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He has had 34 dates in 19 countries in the past year. This is what she has learned News

(CNN) Loni James boarded a flight from Washington state to London last year with a duffel bag, a backpack, and an unconventional itinerary.

It was the end of March and her plan was simple: travel the world and date a local in every country she visited.

Days after her arrival in London, she swiped right on Tinder and met a dual French/British national who loved to travel. Pints ​​with him in a pub near Tower Bridge turned into a five-hour dinner and long conversations about previous trips.

He never saw the man again. But so he began his journey, one with no specific itinerary in mind. Over the past year, James says he’s used Tinder, Hinge and Bumble to go on 34 first dates in 19 countries, a series of romantic rituals filled with intrigue, surprises and cultural scoops.

There was a 13-hour date in Cairo during the holy month of Ramadan, her first date with a Muslim, with a man who wowed her with his beaming smile and quotes from the TV show “Friends” on his Tinder profile. Her next date was with another Egyptian man in Alexandria, who told her he was engaged and spent the date longing aloud for a past love.

“He clearly needed someone to listen to him and I was a safe space,” James says. “I’ve had incredibly intimate and vulnerable conversations with people. There’s something special that happens when people know they’ll never see you again.”

She went on a date in the Italian city of Verona with a charming classical musician who gave her a ride on a scooter and gave her an evening tour of the city’s many historical sites.

There was also a disastrous date in Turkey with a man who got angry when she rejected his physical advances and left her at his paragliding shop, vowing to come back. He never did. After waiting for hours in a storm, James spent the night on a tent bench.

A screenshot of Loni James’ Tinder profile.

Her most recent date was with a South African man in Cape Town who pulled out a deck of cards over dinner and proceeded to do card tricks at the table.

But James, 40, says that even the bad dates have been memorable, and that they have all taught him something.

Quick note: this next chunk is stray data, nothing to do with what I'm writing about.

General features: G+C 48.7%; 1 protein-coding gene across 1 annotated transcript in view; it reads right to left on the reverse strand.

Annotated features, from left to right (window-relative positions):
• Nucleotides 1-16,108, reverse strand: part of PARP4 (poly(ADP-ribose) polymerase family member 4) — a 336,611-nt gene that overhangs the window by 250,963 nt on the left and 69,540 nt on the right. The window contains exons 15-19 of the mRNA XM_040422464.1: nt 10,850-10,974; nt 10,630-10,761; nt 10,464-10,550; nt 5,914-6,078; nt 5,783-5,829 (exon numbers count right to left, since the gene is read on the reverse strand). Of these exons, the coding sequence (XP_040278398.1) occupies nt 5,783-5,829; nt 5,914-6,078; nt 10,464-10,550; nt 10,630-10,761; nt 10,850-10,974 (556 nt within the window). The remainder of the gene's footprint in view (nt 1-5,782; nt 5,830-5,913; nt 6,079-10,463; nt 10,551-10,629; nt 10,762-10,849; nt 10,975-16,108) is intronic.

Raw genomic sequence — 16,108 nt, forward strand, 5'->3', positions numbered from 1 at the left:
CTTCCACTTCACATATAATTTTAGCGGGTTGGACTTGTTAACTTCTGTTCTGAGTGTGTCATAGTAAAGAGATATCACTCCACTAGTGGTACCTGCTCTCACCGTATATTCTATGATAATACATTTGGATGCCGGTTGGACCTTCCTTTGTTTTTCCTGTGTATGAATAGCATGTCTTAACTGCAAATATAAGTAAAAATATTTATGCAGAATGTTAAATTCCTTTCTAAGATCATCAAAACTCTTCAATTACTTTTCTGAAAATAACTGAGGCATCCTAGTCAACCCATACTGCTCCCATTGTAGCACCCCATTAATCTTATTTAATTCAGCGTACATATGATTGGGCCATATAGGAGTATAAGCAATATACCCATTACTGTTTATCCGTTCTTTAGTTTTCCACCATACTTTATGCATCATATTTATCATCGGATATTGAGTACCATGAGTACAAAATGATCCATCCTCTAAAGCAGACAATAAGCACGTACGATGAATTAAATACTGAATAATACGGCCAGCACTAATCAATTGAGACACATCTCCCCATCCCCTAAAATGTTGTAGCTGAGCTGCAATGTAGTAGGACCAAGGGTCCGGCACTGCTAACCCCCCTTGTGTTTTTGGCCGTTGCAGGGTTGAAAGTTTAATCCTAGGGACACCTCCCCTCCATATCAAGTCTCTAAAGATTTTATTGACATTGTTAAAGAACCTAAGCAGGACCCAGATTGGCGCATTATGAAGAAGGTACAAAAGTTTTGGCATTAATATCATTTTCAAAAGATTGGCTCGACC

“In the past, I’d view dating as a hit or miss. If I went out with someone on a date and it didn’t end in a goodnight kiss, or it didn’t end on the second date, I considered it a flop,” she says. “I don’t think about it anymore. Now I realize the value of dating and being so grateful that someone opened up and gave you their time…shared their story with you.

“I’ve learned that romance comes in many forms,” ​​she adds. “It doesn’t have to be expensive and there’s no set formula that makes romance happen. For me it is when there is connection and intentionality. It is the person who listens to you, who seeks to make you feel special, who wants to bring a smile to your face with a thoughtful gesture, and the person who wants to know what you think and seeks to truly know you.”

Her mother’s death prompted her to seize the moment.

James’s decision to go on a solo journey was prompted by tragedy.

He watched his mother battle early-onset Alzheimer’s disease from the age of 48 until her death a year and a half ago at 63. James encouraged them to seize the moment and launch their adventures.

“My parents had done everything right according to American culture. They got married. They raised three kids… They had good jobs… they paid for the house,” she says. “They had big plans for their retirement, but my mom didn’t make it to retirement.”

Jamie, it’s not married and no children she began saving for her trip two years before her mother’s death in October 2021. She moved from Seattle to Spokane, Washington, renting a cheaper apartment and getting a roommate. She later sold all of her things and moved in with her parents to spend time with her ailing mother during her last days.

She didn’t have a chance to share her travel plans with her mother before she died, but he remembers key advice his mother gave him years ago before Alzheimer’s robbed him of the ability to communicate.

“I told him about a guy I liked and he told me to make sure he loved traveling as much as I did,” she says. “That was really shocking, that in the midst of her illness, she knew how important she was to me… when it came to finding a partner.”

James’ international travel coincided with a surge in solo travel, fueled in part by the pandemic.

James took this self-portrait in the Sahara desert in Mauritania.

Google searches the US last month for “travel solo” they were more than three times higher than in March 2020 in the United States.

“The uncertainty of being around others during a pandemic has made travelers wary of traveling in groups,” says Janice Waugh, founder and editor of solo traveler. “Many have continued to travel alone after discovering the benefits of solo travel, such as flexibility, freedom, and personal growth.”

While it’s not unusual for solo travelers to find romance and friendship, it’s rare to date in every country you visit, Waugh says.

But James threw himself into the experience and embraced the good and the bad. He stays in hostels and airbnbs or with friends and even friends of friends, always leaving room for spontaneity.

“People will just be at the shelter asking, ‘Who wants to go here? Who’s free for seven days? Do you want to go do this?’ And you end up with strangers in a car,” she says.